The transport layer interfaces the applications layer to the routing layer and accepts communications from the applications layer that are to be transmitted over the network. The transport layer breaks up the communications layer into one or more packets, augments each packet with sequencing data and addressing data and hands each packet to the routing layer. Similarly, packets which are received from the network are reassembled by the transport layer and the re-constructed communications are then handed up to the applications layer and the appropriate communications applications client. The transport layer also ensures that all packets which make up a given transmission are sent or received by the intended destination. Missing or damaged packets are re-requested by the transport layer from the source of the communication. In the preferred embodiment, the transport layer implements the transport control protocol (“TCP”).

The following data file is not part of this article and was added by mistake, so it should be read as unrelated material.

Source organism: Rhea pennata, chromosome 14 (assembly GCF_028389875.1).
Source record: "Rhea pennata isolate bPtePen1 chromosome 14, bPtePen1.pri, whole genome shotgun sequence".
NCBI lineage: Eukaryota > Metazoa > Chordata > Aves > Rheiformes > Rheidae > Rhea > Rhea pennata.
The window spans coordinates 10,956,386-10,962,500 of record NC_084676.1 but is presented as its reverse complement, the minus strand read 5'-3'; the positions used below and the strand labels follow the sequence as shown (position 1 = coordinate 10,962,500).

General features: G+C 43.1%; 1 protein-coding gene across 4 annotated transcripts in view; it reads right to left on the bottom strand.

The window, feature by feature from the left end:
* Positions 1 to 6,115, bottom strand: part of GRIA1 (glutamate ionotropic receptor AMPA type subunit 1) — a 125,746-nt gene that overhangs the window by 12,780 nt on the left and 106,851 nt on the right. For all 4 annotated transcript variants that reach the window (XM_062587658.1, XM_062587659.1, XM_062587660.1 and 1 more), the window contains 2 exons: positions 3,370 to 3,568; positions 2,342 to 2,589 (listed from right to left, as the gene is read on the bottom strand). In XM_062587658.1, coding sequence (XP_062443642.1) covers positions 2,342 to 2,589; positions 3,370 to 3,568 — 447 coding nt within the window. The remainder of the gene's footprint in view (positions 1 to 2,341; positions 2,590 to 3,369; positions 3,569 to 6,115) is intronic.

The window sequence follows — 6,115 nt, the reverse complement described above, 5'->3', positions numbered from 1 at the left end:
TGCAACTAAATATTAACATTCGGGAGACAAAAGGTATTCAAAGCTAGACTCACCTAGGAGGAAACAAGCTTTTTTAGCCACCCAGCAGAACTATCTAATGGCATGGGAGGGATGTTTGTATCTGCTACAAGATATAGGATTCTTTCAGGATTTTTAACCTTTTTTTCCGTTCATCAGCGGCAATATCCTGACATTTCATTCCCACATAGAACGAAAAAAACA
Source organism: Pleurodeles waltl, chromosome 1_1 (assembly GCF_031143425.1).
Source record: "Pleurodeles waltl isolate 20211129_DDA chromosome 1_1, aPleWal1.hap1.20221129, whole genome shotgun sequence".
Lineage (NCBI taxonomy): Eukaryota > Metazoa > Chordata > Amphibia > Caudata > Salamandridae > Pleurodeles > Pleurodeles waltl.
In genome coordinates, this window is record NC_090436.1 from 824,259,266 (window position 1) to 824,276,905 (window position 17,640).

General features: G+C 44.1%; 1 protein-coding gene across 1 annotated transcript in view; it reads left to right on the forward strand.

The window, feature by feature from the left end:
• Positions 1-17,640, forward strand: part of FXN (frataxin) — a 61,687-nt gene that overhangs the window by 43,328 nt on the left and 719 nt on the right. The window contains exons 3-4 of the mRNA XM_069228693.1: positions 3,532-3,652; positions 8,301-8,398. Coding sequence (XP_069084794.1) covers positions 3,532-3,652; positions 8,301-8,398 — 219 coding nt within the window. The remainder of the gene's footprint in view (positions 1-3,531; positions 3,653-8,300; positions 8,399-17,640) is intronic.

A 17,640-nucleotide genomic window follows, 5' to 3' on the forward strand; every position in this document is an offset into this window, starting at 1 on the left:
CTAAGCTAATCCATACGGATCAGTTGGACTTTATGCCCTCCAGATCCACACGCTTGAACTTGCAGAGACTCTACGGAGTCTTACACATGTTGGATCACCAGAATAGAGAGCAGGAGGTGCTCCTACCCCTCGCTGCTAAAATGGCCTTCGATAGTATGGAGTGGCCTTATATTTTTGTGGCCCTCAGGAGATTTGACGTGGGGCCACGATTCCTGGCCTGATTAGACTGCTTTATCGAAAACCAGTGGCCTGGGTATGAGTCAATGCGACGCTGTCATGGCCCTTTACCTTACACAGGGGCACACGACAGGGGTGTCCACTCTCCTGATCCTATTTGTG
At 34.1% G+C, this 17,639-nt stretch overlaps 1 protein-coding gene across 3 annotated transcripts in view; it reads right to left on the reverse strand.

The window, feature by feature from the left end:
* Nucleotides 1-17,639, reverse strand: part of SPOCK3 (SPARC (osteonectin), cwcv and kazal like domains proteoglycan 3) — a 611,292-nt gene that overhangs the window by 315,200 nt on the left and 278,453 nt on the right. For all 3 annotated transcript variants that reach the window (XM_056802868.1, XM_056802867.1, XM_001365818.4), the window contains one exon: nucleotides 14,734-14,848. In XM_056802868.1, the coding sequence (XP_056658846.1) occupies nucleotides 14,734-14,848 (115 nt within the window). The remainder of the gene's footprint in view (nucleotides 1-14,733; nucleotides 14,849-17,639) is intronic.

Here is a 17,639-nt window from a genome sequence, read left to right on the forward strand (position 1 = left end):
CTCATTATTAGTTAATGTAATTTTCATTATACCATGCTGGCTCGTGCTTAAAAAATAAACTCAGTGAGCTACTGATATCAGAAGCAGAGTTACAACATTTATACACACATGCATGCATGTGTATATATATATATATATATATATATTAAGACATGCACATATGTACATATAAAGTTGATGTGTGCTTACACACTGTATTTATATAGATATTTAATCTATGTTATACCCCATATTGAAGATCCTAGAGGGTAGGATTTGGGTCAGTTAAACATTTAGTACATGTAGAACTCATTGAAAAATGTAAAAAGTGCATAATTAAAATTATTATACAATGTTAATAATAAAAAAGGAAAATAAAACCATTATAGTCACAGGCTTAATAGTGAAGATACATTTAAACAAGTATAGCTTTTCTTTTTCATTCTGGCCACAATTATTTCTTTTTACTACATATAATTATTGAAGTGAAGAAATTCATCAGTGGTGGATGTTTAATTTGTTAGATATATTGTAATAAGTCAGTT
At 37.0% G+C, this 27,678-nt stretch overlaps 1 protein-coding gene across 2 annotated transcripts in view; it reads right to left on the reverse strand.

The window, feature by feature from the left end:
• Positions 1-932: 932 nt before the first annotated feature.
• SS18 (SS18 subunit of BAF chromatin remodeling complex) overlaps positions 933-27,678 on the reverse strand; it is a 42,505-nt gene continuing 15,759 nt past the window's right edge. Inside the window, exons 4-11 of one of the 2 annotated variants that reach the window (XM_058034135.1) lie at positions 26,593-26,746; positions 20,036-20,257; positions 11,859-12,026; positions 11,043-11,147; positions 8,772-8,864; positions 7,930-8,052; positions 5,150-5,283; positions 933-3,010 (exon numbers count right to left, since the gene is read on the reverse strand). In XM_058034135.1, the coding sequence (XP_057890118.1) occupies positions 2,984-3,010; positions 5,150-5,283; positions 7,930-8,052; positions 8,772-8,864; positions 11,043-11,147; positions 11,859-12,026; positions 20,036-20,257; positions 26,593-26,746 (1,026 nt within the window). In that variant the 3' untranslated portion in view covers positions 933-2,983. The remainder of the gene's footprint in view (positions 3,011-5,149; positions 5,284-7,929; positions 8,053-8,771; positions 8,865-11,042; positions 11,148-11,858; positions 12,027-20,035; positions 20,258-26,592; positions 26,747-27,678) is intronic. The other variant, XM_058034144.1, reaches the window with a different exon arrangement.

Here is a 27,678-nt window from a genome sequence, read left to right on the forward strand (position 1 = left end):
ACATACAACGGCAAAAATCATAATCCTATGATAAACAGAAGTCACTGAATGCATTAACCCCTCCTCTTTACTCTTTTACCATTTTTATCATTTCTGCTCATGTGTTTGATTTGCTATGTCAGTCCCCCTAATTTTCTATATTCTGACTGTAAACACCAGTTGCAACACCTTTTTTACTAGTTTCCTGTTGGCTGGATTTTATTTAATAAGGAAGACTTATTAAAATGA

The routing layer interfaces the transport layer to the switching layer. The routing layer routes each packet received from the transport layer over the network. The routing layer augments each packet with the source and destination address information. In the preferred embodiment, the routing layer implements the internet protocol (“IP”). It will be appreciated that the TCP/IP protocols implement a connectionless packet switching network which facilitates scalable substantially simultaneous communications among multiple devices.